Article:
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Simon Yates looks to Giro d'Italia high mountains to regain lost time

Simon Yates (Team BikeExchange)
Simon Yates (Team BikeExchange) (Image credit: Getty Images Sport)

Simon Yates and his BikeExchange team have kept a low profile so far in the Giro d'Italia, sitting in the peloton and trying to limit any time losses in an apparent plan to save themselves for the more decisive second and third weeks.

Yates is 56 seconds down on race leader Egan Bernal (Ineos Grenadiers), losing a few seconds on each of the early mountain stages, but he remains upbeat if somewhat reserved about his overall hopes.

"I'm there or thereabouts. I'd prefer to be close to the top guys but I'm doing my best. Hopefully, there's more to come," Yates said in an audio file sent out by the BikeExchange team rather than facing direct questions from the media.

Yates started the Giro d'Italia as a leading favourite after an impressive victory at the Tour of the Alps. He won the 2018 Vuelta a España and is one of only three riders in the race with a Grand Tour on his palmares - Bernal and Vincenzo Nibali (Trek-Segafredo) are the others. Yet he has lacked spark on the steep finishes in Sestola, San Giacomo and Campo Felice, where he was expected to shine.

The Briton blew up in 2018 after leading the Giro d'Italia for two weeks and so his cautious approach seems logical. He suggests his time loss is due to the variable weather in the first 10 days more than anything else. 

"I think the main challenge has been the ever-changing conditions of the race. A lot of the hardest stages have come with big weather changes and that's affected a lot of guys in different ways," Yates said, without explaining if or how it had affected him.

"We had the gravel climb a few days ago which also means a lot of things changed in the final of the race. But I think the gaps are still quite small. I'm still within a minute of the lead, which I think is good after 10 stages."

Yates is 56 seconds down on Bernal, 42 down on Remco Evenepoel (Deceuninck-QuickStep), 34 behind Aleksandr Vlasov (Astana-Premier Tech) and 19 behind Giulio Ciccone (Trek-Segafredo). In contrast, Nibali, George Bennett (Jumbo-Visma) and João Almeida (Deceuninck-QuickStep) are already out of contention and Mikel Landa (Bahrain Victorious) has crashed out.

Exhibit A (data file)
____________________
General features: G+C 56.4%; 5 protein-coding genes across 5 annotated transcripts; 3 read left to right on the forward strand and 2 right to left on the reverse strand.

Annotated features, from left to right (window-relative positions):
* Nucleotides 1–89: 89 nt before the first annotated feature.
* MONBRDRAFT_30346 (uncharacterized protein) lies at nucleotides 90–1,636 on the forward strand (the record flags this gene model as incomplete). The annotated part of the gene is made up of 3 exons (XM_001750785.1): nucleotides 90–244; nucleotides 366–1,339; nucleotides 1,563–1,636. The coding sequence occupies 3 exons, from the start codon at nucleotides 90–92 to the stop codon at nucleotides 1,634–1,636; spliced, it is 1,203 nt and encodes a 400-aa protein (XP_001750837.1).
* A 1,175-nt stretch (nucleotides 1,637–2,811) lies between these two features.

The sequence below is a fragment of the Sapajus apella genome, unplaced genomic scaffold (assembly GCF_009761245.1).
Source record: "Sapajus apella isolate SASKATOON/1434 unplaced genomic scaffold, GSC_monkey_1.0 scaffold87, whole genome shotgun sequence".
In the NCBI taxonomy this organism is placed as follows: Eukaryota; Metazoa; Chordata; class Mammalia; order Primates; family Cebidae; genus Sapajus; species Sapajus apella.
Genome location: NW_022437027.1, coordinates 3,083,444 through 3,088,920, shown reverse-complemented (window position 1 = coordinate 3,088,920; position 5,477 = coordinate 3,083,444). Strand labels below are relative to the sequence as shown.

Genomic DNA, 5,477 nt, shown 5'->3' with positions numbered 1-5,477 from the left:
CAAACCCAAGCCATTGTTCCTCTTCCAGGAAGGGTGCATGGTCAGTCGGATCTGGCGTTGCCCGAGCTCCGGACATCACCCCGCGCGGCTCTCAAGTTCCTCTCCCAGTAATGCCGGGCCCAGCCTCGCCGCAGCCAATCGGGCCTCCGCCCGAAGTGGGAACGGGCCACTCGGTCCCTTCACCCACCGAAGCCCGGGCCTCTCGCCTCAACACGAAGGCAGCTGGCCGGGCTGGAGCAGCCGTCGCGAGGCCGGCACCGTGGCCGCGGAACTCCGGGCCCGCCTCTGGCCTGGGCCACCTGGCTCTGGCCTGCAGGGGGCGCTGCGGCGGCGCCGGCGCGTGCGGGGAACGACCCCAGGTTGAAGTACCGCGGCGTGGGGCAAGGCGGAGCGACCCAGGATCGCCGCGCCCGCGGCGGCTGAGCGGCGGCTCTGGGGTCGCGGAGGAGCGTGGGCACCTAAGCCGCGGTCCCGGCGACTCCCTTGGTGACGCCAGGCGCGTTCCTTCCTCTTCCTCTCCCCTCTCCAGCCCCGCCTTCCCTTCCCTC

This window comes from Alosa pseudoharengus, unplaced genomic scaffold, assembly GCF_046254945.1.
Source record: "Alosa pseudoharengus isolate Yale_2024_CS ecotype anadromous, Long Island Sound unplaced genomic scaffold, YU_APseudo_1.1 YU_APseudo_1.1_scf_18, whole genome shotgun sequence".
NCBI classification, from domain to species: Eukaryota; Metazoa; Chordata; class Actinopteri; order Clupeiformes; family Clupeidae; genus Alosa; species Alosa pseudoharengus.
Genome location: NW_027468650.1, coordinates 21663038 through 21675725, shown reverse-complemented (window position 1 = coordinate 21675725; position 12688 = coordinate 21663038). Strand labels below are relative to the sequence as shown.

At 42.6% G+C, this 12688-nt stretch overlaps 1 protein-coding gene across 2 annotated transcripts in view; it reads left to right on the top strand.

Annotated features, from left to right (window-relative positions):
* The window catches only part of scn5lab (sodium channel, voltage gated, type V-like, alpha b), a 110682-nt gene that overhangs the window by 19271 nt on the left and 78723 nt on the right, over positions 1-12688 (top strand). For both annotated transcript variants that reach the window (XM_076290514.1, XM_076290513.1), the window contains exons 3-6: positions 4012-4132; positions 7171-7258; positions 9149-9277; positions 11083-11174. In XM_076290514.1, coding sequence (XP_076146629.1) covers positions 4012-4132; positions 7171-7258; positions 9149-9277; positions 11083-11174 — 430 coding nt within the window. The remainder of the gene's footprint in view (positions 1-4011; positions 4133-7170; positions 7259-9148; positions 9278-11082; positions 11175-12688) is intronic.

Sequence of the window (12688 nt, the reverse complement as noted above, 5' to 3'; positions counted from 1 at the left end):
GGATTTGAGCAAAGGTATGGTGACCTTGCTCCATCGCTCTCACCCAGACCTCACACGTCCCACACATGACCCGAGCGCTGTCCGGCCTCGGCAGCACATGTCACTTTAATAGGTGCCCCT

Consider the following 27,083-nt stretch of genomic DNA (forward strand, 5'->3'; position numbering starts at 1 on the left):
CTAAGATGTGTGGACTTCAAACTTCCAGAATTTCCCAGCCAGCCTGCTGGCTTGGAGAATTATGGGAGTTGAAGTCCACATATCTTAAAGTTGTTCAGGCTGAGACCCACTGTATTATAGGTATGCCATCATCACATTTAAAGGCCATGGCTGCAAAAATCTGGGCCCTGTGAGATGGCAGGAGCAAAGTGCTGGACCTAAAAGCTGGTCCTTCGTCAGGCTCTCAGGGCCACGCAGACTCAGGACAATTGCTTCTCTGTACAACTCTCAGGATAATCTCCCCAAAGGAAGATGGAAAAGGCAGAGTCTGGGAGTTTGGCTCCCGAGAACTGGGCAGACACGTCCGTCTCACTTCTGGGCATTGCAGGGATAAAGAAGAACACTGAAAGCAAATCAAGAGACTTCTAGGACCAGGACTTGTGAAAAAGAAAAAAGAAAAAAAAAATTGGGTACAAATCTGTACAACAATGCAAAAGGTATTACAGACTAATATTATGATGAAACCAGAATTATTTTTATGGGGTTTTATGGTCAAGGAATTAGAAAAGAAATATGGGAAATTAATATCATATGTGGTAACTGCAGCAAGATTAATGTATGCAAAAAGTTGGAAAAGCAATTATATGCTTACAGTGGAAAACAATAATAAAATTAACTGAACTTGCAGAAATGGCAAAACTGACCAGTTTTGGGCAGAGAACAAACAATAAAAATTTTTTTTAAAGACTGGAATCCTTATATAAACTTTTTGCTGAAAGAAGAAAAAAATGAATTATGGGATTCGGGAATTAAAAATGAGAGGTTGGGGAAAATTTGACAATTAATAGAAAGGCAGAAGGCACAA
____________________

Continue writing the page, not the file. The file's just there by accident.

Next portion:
Yates is happy to still be in contention, even if he knows he has work to do and time to pull back in the high mountains.

"The guys who are there are the guys who I expected. We've lost a few through crashes or guys who have suffered in the changing weather conditions but they are the riders who I expected to be there," Yates said of his GC rivals.

"I think it'll take a lot of aggressive racing (to win the Giro). The gaps are still quite small, the top 10 is within a minute so far but that can change very quickly on any stage now.

"I hope to come out of the rest day feeling good so that I can try to regain some time. I know I'll need a little bit of a buffer going into the time trial if I'm to win this Giro."

Yates is looking forward to climbing high and long in the real mountains, starting with the Zoncolan on Saturday. First, he has to make it through the dirt road stage to Montalcino on Wednesday.

He studied the stage on the way to the start of the Giro d'Italia but as a pure climber, with little off-road experience, he is logically concerned about the 35km of dirt roads, the steep Eroica climbs and the very technical descents.

While the sport is excited about the stage, Yates is not. 

"I'd prefer not to have a stage like this in a Grand Tour, there's a place for a one-day race like Strade Bianche but in a stage race I don't think it has a place, there's too much risk involved," he argued.

"Even the guys who are good on the gravel and not afraid of it can still have a puncture or a crash and it affects the GC. But we've got good equipment and I'm not afraid of the stage, I just hope to pass without incident."

The Zoncolan is far more appealing.

"When I look at the profile of the rest of the Giro, I think that's the first real climb where we'll see some differences," he suggested.

"A lot of the climbs so far have been fast and the selection has only been made in the very finale of the climbs. There's nowhere to hide on the Zoncolan. It was a very hard climb in 2018 (when Yates was in the leader's pink jersey). We do the other side of the climb this year. I don't know the climb personally but for sure it'll be hard."

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